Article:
Cash generated from the sale of assets gets included as cash in from investing. Financing activities reflects cash flows either in or out from the company’s investors, both lenders and debt and owners. The cash flows statement shows the relationship among the cash flows from operating, investing and financial activities. It shows whether the firm is generating cash to meet current and future needs. Therefore, it is one of the most important sources of information needed. For stakeholders, the cash flow statement can show how funds are being repaid and the amount of money required in covering operating expenses.

Management must be careful in how they handle company debt. Changes in balance sheet accounts can provide indication of the year-end actions taken and how they could be paid. However, if short-term loans have been paid off during the year, they wouldn’t be able to see them separately. This also gives no indication if there was a profit due to an increase in volume or an increase in price, reduced cost of goods sold, or whether expenses were lower. Using ratio and expense analyses could help figure this out.

Ratio analysis compares financial figures to help evaluate the performance and risk of a company (Spindled, Seep, & Nelson, 2011). They can also help investors, creditors and stakeholder who are interested in the company to see their creditworthiness and stability. Ratios can help companies assess their progress and figure out what areas they need to improve on. The basic ratios used for financial statement analysis are liquidity analysis, profitability analysis, activity analysis, capital structure analysis, capital market analysis and ROAR (profit margin x asset turnover).

According to Eager, Aster, & Demean (2012), “liquidity and solvency ratios determine the financial position of an entity. On the other hand, the economy ratios, the profitability ratios, and the investment ratios reflect business efficiency. ” Liquidity ratios can help a company establish a company’s ability to pay their current debt. The basic liquidity ratios include current ratio, acid-test Asia, debt to equity ratio and times interest earned ratio. Liquidity ratio is the availability of assets that can be easily converted to cash.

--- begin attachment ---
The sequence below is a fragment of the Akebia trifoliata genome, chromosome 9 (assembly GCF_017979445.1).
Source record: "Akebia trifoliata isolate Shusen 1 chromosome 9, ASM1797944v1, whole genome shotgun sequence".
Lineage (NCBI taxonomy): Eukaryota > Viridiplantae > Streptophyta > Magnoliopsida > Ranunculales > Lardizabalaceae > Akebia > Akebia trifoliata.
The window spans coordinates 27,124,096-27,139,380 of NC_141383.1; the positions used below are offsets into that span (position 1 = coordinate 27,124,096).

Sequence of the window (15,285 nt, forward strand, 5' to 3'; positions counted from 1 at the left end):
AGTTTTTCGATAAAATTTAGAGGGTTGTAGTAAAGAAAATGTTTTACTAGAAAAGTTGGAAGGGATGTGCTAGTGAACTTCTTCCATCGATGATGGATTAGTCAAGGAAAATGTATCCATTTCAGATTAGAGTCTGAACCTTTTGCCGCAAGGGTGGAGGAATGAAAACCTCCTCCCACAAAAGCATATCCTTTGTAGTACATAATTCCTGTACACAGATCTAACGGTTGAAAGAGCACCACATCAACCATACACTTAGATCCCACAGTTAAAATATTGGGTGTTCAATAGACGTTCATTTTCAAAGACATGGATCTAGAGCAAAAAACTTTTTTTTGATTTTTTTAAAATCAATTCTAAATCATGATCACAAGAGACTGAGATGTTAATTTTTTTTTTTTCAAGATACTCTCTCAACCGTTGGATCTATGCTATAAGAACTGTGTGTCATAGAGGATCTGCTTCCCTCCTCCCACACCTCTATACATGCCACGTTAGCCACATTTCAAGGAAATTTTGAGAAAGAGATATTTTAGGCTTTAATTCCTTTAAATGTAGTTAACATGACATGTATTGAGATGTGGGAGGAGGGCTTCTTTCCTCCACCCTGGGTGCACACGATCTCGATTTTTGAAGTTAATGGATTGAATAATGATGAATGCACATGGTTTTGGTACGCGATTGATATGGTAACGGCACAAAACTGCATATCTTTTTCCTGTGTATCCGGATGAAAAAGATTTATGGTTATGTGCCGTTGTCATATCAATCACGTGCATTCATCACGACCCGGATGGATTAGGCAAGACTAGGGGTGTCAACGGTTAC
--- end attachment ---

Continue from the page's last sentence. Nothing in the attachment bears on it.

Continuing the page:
This is important to know if you need to quickly pay off some debt if creditors are seeking payment. This can also help to tell if a company will be facing bankruptcy or not. The two main ratios used in financing are debt to equity and time interest earned. Debt to equity ratio compares the relationship between money contributed by the creditors and owner’s equity remaining in the business. Time interest earned ratio gauges whether or not a company can satisfy its fixed debt obligations y comparing interest charges with the income available to pay the charges (Spindled, Seep, & Nelson, 2011).

Time interest earned ratio can assist creditor in seeing if they can safely invest in the company. Profitability ratios can provide stakeholders with the ability to measure return on sales, return on assets and return on investment. Making a profit is what matters to most of us in the business words. Profitability is calculated by dividing net income by sales to get a profit margin. The higher the profit margin, the better the company is doing. Profit ratio can be affected by the change in both price and/or volume. Ratios can easily be change by raising or lowering price.